Today’s Jamaica Observer Cartoon shown to the right
summed up succinctly the modus Operandi of Jamaica’s Human Rights Organizations.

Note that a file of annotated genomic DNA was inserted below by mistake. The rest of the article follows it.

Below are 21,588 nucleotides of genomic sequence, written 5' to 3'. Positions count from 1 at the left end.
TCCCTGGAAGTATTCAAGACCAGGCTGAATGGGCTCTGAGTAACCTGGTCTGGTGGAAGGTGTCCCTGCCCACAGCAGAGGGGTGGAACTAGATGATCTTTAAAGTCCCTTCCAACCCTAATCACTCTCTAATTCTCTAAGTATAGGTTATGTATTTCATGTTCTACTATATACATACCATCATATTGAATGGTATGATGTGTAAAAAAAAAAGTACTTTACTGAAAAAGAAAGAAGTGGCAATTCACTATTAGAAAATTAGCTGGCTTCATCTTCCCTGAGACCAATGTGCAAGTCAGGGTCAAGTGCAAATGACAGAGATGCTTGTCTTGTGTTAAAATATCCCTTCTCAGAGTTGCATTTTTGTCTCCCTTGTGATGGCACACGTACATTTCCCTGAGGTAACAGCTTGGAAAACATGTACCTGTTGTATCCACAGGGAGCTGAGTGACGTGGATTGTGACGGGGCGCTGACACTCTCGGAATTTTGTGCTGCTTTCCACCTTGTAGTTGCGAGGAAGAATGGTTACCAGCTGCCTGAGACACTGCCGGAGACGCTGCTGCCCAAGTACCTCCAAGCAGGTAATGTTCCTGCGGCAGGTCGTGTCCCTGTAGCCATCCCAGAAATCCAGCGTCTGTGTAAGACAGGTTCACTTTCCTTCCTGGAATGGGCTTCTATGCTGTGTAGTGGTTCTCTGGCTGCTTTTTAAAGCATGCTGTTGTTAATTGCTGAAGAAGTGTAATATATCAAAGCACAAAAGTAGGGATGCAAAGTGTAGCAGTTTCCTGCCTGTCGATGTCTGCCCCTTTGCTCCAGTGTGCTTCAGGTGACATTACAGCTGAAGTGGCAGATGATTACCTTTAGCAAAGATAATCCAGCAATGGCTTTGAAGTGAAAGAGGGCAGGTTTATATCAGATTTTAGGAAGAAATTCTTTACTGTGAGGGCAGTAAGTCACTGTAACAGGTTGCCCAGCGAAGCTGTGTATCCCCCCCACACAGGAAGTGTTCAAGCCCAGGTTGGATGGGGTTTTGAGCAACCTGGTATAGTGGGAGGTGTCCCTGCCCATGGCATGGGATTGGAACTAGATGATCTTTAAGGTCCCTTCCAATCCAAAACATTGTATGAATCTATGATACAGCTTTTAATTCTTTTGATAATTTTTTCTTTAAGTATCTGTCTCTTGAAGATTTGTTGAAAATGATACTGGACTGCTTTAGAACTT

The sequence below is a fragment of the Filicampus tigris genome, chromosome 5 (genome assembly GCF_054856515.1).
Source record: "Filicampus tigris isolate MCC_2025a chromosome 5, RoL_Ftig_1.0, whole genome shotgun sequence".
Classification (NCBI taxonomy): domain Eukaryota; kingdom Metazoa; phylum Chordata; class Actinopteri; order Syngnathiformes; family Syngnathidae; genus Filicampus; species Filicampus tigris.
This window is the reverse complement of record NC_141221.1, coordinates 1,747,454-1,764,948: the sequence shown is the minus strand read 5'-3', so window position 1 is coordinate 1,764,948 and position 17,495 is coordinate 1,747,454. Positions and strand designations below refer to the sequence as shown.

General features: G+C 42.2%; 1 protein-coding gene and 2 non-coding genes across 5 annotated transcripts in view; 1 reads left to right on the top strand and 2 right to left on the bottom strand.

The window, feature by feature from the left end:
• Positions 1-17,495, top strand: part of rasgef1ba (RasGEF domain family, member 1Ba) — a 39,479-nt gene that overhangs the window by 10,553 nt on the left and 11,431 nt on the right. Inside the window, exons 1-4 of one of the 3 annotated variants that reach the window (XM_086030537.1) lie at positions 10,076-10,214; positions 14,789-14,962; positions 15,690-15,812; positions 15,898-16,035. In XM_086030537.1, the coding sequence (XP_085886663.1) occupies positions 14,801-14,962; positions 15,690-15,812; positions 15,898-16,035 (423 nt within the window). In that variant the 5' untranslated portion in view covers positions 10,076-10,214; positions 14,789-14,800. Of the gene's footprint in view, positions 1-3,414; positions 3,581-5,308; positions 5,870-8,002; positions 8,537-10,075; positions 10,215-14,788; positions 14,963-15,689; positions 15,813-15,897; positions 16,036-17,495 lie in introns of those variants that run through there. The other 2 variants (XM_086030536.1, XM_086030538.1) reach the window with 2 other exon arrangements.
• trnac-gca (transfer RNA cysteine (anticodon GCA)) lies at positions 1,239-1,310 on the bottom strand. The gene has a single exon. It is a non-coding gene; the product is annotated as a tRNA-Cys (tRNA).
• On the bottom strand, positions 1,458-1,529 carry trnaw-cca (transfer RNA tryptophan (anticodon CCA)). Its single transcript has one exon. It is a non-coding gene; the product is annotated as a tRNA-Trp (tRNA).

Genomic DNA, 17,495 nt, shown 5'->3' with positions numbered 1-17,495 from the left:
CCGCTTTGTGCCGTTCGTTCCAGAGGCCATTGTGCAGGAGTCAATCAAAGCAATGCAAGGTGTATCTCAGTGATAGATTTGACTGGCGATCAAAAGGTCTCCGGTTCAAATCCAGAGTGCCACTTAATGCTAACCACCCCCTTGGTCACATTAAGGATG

Anyone following my blogs will notice the difference in the way I characterize them today.Generally I refer to them as criminal rights Organizations. I guess it required the satire of the cartoonist to bring me to actually address them seriously.The cartoonist used satire to show the dysfunctional priorities of those agencies . There we see them running to the defence of homosexuals and murderers (shattas) while the mentally handicapped are totally ignored.Lets begin by looking at the role real human rights organizations play in looking out for those who cannot speak for themselves . One cannot overemphasize the need for independent organizations to be on guard against governmental oppression of people the world over, the value of the work they do in securing the rights of dispossessed , displaced, and disenfranchised is incalculable, and invaluable.The United Nations commission on human rights covers the gamut of human rights abuses irrespective of geographical location. Other smaller agencies also do their share of heavy lifting in addressing the burgeoning array of ways people are abused . Enough cannot be said about those agencies that dedicate their time to look at abuse and highlight them in an effort to make our world a better place , not just for us but for generations to come.Jamaica like everywhere else , has it’s share of challenges. This blog commends any individual , or agency that steps up to the plate to defend the cause of rights and justice for those who have no voice.We must however also look at the priorities of those who purport to take on those challenges locally. We must ask whose interest do they serve, if public sentiment is any indicator we can readily agree they are an abject failure.Every years Jamaican police report over 1600 homicides . This does not take into account the numerous cases of shooting victims. Rapes, Arson where entire families are displaced, carnal abuse, and a plethora of other serious crimes that affect the lives of Jamaicans daily.When homicides are looked at within the prism of the consequences they wreck on society it is mind-boggling. The ripple effect on society cannot be denied in terms of trauma and downward drag on scarce resources of the state and Non governmental organizations.In many cases the victim killed is the sole bread-winner, in the form of a father ,who happens to be a cab driver or someone engaged in work trying to take care of their families. This leaves a destitute family that has no viable means of support, in addition to having to deal with the trauma of loosing a loved one violently and needlessly.This gives well-intentioned individuals and agencies a never-ending list of individuals and groups to give support to. In addition any such rights groups have the government of the day to scrutinize, holding their feet to the fire , making sure no one’s rights are violated. These are monumental tasks that needs the involvement of more of us.Those who are victims of crime, deserve to be at the head of the line for help and support. They deserve our support and wherever possible a hand-up in getting back on their feet.Conversely, those who choose to destroy the most precious gift we have received from God , the gift of life, must be the last to be represented , and looked after. Even then, looking out for their rights must walk hand in hand, with a mix of rehabilitative options , but a heavy dose of punitive sanctions.Why then does the rights groups in Jamaica choose to represent the rights of criminals?Are we to conclude there is not enough spotlight to be hogged if we dedicate our efforts and attention to the plight of the poor and dispossessed? Is it fair to argue there is more notoriety to be gained by attacking agents of the state, some of whom deserve the attack?Is it fair to ask whose interest is served by the energies Jamaica’s rights groups expend in their defence of criminals? I will concede not all crimes are equal, not all crimes are pre-meditated, and as such , not all crimes deserve the same sanction. Two guys involved in a fist fight , one punches the other, he falls over hits his head on a stone and dies. This is a case of homicide, however it was not pre-meditated, and as such does not warrant the penalty of capital murder. It however does not preclude him from facing the consequences of manslaughter since the act he was involved in (fist fight) was an illegal act ,and could have led to something more serious, as it did . This crime is markedly different from someone who forms part of a group, or who is individually involved in premeditated criminality. Murdering and commiting other felonies as a way of life.When the two scenarios are evaluated I could clearly see how someone or an agency would argue on behalf of the guy who finds himself in trouble with the law because he was involved in a fist fight.What I do not understand is , what is the rationale for the defence of the murdering despots that destroy lives, and families?Why do they fudge numbers , and plain lie, to defend known urban terrorists, and demonize cops?These are the questions Jamaicans must ask themselves before they jump on bandwagons, whose side are you on ?mike beckles:have your say: